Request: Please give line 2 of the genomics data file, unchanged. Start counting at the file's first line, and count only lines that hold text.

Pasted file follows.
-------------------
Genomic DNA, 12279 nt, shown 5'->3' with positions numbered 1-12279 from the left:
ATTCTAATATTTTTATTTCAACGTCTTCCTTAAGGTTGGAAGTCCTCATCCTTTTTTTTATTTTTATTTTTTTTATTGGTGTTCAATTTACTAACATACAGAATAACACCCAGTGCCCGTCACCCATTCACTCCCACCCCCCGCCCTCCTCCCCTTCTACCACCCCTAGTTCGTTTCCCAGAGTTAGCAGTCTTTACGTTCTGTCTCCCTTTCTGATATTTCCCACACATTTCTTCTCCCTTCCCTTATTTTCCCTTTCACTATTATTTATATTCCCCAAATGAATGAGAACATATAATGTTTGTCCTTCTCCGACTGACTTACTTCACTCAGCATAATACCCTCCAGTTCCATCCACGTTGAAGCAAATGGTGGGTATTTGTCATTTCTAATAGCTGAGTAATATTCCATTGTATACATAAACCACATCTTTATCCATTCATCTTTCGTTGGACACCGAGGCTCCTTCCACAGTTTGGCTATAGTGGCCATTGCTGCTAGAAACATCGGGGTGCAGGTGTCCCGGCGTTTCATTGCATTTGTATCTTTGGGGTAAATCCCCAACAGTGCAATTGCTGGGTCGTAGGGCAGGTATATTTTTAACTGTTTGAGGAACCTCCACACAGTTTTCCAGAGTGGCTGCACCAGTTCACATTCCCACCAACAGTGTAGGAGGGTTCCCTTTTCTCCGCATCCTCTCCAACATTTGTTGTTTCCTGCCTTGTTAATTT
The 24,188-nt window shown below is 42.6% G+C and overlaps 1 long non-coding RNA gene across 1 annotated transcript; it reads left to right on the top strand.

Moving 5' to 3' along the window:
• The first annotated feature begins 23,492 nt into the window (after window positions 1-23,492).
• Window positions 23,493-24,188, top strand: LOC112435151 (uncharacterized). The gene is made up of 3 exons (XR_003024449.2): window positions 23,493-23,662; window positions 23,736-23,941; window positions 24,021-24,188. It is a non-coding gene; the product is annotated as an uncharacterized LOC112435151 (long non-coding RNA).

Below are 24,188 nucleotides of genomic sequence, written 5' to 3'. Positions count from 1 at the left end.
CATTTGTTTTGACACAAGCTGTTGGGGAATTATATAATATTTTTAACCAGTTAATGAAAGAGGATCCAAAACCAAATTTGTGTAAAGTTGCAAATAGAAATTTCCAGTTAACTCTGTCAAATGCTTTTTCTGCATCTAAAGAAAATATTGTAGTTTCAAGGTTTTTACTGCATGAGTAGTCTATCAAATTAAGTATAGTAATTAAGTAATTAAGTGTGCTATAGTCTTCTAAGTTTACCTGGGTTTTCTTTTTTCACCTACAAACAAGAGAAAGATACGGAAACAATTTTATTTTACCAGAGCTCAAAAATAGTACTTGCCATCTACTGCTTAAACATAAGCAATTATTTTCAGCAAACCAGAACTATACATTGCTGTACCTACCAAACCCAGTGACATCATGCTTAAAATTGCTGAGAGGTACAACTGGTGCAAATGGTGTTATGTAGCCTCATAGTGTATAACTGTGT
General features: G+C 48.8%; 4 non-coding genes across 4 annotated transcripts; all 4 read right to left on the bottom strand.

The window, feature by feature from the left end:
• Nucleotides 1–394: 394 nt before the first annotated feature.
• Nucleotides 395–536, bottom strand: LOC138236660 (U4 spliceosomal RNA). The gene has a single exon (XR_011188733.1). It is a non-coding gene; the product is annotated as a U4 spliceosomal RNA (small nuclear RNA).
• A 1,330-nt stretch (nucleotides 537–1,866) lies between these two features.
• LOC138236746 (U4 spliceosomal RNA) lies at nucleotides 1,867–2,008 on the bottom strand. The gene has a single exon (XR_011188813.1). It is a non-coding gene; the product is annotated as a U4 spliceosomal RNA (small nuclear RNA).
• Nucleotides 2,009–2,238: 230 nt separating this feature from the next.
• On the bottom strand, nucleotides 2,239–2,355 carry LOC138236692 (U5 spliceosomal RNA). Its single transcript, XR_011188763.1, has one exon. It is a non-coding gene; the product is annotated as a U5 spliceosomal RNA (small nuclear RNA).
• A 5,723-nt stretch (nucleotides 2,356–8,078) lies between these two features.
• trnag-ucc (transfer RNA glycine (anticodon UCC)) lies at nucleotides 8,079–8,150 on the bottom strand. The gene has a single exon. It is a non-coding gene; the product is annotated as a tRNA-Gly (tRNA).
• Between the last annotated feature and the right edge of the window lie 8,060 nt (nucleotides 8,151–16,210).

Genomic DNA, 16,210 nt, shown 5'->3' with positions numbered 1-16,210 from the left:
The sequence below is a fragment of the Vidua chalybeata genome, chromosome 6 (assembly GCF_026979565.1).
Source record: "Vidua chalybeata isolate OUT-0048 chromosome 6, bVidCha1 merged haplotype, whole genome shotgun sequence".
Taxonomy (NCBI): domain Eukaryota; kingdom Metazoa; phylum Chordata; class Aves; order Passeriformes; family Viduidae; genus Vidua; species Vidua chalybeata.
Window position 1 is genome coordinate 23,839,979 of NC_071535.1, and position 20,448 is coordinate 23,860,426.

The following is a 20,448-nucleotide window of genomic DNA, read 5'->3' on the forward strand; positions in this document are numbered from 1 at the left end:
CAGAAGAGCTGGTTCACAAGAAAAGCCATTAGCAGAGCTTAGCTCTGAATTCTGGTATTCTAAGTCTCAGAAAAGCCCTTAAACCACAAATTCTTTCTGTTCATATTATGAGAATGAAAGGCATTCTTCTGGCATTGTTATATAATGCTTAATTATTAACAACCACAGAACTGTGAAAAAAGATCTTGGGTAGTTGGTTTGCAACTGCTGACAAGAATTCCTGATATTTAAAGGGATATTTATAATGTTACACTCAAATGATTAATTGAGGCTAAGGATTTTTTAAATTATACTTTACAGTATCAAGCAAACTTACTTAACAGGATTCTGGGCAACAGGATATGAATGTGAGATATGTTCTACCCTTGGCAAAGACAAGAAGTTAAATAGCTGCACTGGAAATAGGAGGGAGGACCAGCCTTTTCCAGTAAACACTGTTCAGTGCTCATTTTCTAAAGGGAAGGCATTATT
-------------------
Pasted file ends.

ATTCTAATATTTTTATTTCAACGTCTTCCTTAAGGTTGGAAGTCCTCATCCTTTTTTTTATTTTTATTTTTTTTATTGGTGTTCAATTTACTAACATACAGAATAACACCCAGTGCCCGTCACCCATTCACTCCCACCCCCCGCCCTCCTCCCCTTCTACCACCCCTAGTTCGTTTCCCAGAGTTAGCAGTCTTTACGTTCTGTCTCCCTTTCTGATATTTCCCACACATTTCTTCTCCCTTCCCTTATTTTCCCTTTCACTATTATTTATATTCCCCAAATGAATGAGAACATATAATGTTTGTCCTTCTCCGACTGACTTACTTCACTCAGCATAATACCCTCCAGTTCCATCCACGTTGAAGCAAATGGTGGGTATTTGTCATTTCTAATAGCTGAGTAATATTCCATTGTATACATAAACCACATCTTTATCCATTCATCTTTCGTTGGACACCGAGGCTCCTTCCACAGTTTGGCTATAGTGGCCATTGCTGCTAGAAACATCGGGGTGCAGGTGTCCCGGCGTTTCATTGCATTTGTATCTTTGGGGTAAATCCCCAACAGTGCAATTGCTGGGTCGTAGGGCAGGTATATTTTTAACTGTTTGAGGAACCTCCACACAGTTTTCCAGAGTGGCTGCACCAGTTCACATTCCCACCAACAGTGTAGGAGGGTTCCCTTTTCTCCGCATCCTCTCCAACATTTGTTGTTTCCTGCCTTGTTAATTT